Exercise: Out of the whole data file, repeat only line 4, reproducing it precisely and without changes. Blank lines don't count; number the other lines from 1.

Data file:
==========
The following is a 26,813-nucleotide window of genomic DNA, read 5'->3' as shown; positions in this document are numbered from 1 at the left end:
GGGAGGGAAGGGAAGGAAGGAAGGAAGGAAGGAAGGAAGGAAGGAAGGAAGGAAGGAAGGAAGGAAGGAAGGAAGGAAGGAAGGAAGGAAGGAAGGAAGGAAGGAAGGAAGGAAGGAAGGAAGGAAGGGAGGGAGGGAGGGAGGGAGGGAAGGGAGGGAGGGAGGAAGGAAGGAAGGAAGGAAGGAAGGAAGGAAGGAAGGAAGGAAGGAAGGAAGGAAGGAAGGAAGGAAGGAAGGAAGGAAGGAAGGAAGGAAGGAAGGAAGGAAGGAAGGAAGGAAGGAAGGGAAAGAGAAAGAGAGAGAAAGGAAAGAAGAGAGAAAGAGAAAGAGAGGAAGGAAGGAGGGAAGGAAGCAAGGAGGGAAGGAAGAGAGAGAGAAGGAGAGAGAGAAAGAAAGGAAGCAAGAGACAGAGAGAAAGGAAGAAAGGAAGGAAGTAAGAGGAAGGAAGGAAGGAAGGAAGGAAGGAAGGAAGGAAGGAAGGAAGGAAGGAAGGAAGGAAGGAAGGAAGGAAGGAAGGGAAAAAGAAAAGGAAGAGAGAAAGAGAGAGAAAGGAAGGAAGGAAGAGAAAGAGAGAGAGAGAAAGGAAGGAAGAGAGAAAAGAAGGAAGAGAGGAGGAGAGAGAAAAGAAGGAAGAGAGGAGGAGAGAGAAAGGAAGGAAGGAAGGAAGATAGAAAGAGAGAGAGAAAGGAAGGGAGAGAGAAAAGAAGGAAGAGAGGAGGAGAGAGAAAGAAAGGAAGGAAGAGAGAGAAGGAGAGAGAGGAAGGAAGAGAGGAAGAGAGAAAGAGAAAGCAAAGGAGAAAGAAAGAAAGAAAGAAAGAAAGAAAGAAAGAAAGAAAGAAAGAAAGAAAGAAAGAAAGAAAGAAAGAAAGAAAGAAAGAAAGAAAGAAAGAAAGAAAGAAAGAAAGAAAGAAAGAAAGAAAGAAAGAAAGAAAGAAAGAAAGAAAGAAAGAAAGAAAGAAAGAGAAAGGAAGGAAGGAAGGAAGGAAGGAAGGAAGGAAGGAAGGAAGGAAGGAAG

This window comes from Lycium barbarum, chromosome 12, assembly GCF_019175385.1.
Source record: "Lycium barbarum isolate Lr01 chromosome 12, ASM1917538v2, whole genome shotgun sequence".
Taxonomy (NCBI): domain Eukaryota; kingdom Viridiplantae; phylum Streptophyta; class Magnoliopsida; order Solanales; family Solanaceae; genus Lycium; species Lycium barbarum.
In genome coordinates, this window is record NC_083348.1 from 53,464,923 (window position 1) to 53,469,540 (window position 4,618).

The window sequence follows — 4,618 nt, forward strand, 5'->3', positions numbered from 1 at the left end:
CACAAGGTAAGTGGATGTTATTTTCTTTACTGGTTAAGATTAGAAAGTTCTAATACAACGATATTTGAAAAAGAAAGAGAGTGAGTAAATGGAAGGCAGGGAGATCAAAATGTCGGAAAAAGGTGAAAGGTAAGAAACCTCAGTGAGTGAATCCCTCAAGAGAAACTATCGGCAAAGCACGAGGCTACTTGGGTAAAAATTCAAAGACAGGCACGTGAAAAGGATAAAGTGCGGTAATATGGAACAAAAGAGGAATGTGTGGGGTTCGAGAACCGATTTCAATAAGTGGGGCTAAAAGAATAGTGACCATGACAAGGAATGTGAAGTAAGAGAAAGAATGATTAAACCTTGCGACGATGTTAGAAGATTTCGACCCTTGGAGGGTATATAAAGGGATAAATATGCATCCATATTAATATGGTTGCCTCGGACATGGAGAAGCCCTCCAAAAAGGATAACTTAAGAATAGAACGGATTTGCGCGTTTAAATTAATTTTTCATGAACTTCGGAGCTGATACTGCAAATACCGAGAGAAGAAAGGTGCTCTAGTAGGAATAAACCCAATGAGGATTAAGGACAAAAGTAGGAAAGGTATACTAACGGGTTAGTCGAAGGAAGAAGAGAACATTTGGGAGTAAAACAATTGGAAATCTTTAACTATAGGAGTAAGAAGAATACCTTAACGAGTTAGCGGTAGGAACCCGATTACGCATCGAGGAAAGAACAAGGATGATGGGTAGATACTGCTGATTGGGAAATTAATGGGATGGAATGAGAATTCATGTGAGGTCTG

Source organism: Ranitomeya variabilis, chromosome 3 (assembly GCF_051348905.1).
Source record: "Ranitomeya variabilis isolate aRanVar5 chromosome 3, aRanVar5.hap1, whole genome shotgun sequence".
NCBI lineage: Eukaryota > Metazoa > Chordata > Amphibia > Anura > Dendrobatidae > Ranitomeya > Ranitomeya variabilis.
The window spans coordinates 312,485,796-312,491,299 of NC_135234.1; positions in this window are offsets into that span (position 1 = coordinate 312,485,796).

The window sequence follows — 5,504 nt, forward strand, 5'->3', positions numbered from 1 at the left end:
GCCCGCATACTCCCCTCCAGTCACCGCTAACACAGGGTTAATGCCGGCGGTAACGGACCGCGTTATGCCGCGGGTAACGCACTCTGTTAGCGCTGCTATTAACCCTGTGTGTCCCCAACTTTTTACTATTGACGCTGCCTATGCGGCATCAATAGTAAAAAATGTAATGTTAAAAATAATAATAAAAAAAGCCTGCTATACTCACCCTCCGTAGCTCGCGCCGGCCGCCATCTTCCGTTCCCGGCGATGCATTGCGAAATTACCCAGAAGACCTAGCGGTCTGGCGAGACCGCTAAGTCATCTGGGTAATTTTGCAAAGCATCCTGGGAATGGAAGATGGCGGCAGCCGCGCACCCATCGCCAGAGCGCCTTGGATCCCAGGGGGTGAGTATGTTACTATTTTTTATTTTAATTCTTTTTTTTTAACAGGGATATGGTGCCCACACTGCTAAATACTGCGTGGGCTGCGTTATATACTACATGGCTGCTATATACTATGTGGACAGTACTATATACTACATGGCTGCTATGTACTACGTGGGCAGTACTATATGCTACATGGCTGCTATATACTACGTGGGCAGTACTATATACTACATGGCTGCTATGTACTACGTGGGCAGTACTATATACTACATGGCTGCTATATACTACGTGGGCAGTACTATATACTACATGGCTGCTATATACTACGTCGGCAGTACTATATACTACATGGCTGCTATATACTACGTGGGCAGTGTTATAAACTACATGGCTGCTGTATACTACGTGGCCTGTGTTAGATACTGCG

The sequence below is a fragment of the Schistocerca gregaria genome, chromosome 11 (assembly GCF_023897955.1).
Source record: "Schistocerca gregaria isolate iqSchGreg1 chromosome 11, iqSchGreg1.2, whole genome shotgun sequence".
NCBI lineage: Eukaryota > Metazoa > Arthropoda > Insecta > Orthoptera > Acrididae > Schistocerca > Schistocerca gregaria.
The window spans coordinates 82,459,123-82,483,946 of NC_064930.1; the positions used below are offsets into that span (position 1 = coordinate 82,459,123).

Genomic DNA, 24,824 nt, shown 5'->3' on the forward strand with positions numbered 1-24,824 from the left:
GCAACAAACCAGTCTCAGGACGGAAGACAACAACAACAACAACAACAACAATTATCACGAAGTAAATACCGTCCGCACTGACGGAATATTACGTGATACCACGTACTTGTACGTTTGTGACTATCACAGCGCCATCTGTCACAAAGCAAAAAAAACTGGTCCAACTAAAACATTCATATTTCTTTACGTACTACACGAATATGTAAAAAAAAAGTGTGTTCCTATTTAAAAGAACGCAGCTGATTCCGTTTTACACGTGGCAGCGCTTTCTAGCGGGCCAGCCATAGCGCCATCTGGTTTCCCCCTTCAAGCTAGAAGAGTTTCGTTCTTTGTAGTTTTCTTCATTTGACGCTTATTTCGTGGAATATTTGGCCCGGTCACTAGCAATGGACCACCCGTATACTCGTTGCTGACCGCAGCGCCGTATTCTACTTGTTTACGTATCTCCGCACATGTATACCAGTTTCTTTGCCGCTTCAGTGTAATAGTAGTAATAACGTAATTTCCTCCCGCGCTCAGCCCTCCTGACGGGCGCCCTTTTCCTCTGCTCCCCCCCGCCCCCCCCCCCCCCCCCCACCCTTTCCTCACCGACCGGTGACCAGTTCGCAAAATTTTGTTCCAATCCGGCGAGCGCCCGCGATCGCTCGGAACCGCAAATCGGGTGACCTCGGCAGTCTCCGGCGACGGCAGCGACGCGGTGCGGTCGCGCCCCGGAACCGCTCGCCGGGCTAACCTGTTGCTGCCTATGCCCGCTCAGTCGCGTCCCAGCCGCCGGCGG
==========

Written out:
Source record: "Lycium barbarum isolate Lr01 chromosome 12, ASM1917538v2, whole genome shotgun sequence".